NA: Where did the interest in John Calvin come from?

DB: Of course the release of The Betrayal was timed with Calvin’s 500th birthday (1509-2009), but my interest in him goes much deeper than simply a timely publication strategy. I became more interested in Calvin and his influence in the Reformation and beyond while I was in college studying history. The more I have read Calvin and those who were influenced by him, the more I became convinced that he was one of the most important theologians and Christians since the closing of the biblical canon. There is a renewed interest in Calvin and his theology that is much-needed and bodes well for getting us out of the emotive rut the church has settled into in its theology, worship, and living. The Betrayal is my best-selling book and has been translated into Dutch (Het Varraad) and now into Turkish. I hope into many more languages to be read by many more Christians and unbelievers around the world.  

NA: What is your favorite thing about being a teacher?

DB: I get to hang out every day with great kids like Noah A. who have inquisitive minds, are supported by loving parents who want them to be nurtured in a gospel-of-grace centered school, where truth is understood to be first and foremost a person, Jesus Christ, not an elastic thing moderns play games with. I often think of what we are doing in the big picture: God graciously using flawed vessels to equip another generation for the work of the ministry, for living out the gospel in a troubled world that needs joyful Christians unafraid to sit down and listen and answer questions by pointing the way to free grace found in Christ alone.

NA: I certainly enjoy learning from you each day! Which person was the hardest to write about?

DB: In the Betrayal? I’d say Calvin himself. I created his voice from his writings, but especially from his letters where he is most accessible.

NA: Which person was the easiest to write about?

DB: The villain. Always the villains. I guess they’re easiest to write about in part because they’re most like we are, like I am. Goodness is much more difficult to portray well in fiction. It so easily devolves into unrealistic sentimentalism (Elsie Dinsmore-ism). The Bible’s heroes always have flaws, always experience failure—except One!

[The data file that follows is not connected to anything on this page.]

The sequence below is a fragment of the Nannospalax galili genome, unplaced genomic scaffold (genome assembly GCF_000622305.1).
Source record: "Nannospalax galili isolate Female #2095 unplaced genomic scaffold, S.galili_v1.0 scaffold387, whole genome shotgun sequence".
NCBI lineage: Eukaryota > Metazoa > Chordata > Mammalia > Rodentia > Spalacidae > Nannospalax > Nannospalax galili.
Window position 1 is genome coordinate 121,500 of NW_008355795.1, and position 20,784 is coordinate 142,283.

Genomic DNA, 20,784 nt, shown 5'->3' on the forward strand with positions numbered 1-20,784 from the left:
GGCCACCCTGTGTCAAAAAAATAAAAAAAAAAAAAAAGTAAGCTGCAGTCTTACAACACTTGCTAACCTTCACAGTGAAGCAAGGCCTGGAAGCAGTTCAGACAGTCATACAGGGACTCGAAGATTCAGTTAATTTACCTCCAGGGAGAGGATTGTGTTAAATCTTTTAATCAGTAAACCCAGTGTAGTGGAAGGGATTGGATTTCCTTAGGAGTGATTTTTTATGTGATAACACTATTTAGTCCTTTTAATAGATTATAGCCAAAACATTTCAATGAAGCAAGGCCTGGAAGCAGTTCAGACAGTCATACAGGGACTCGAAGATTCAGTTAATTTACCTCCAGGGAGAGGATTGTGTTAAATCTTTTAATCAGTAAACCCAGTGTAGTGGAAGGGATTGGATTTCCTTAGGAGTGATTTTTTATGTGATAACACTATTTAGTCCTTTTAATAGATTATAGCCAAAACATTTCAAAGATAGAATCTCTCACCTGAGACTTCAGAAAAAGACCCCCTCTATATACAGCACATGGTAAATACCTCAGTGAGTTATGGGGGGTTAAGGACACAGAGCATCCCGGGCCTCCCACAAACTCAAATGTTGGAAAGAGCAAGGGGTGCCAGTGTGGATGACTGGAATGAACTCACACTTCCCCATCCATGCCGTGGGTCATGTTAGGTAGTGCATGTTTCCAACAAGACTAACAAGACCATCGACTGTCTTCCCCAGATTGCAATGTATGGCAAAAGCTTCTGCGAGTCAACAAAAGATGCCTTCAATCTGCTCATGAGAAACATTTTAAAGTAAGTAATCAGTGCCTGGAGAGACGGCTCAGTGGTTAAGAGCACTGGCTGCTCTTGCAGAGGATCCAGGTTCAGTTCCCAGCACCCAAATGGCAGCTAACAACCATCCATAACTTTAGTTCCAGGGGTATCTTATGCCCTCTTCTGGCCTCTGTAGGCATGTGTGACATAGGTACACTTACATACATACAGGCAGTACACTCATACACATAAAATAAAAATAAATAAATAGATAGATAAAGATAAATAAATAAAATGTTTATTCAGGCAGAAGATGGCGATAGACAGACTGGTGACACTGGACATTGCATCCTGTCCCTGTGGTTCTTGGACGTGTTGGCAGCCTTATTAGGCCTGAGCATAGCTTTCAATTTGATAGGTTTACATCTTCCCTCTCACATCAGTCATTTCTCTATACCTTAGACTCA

NA: If you could be any person in your books, who would it be?

DB: Good question. I get asked if I am Mr. Pipes or Sandy M’Kethe. No way. I wish I could be more like these men. Mr. Pipes is without question my closest to “perfect” character, but even he has weaknesses (failing health, creeping old age, occasional fears and longings). He is not who that series is about. It’s about deeply flawed kids who need to get the gospel right, need to meet the Savior. Mr. Pipes functions as my means to lead them to Christ through fictional episodes that intersect with the lives and stories of Christian hymnody and worship.

NA: If The Betrayal were made into a movie, would you have any preferred
actor, director, composer, etc?

DB: John Williams writes amazing modern musical soundtracks for films. Jean-Louis ought to be someone pretty dastardly. Calvin would be a tough one. Who do you think? Help me here.

NA: For Jean-Louis, Ben Barnes possibly? And how about Joaquin Phoenix as Calvin?
Can you tell us three things about yourself we readers may not know?

DB: I prefer duck eggs in my omelets. Usually when I begin a book, I’m very insecure, feel like I can’t ever write like I wrote in… whatever book, and wonder what on earth I’m doing trying to write another book.

NA: Do you have any other book plans or ideas?

DB: I am under contract for two more books right now (18th and 19th contracts), one I’m writing (with the aforesaid emotional turmoil in rolling boil) that will be a companion to The Betrayal on John Knox, and another set in 7th century Anglo-Saxon Britain. I have recently completed two non-fiction biographies, one on Knox (to release with Reformation Trust, April, 2011) and another on Isaac Watts.

NA: Do you have any advice to those writing or planning to write historical fiction?

DB: Read, read, read. Get thoroughly immersed in the historical context. But observe real people around you today and make the story relevant to the universal human problem that transcends a particular time and place. Historical fiction, well-crafted, ought to draw readers into unconsciously saying things to themselves as they read like this: “Jean-Louis is so much like my envious neighbor.” Hmm, read on. “Jean-Louis is so much like I am. Why am I like this? Why do I want what others have been given, and why am I so ungrateful for what I have been given. Why am I so discontent with the role I have been given to play? Why do I tear down others to build myself up? Why do I think I’m so much more worthy of honor than Joe-blow or Suzy-que? What is my problem! Why am I so powerless to solve it? Moral improvement didn’t work for Jean-Louis, and it’s not working very well for me either. Where can I go for answers to my real problem? I must find the answers.”

NA: Thank you! It was great to have you! May God bless you in your writing!

Buy The Betrayal
Check out more Christian historical fiction
Check out Mr. Bond's website!


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Writing Wednesday

This time I am putting up an essay. Let me know if this works or not. The essay was a school assignment about the internet.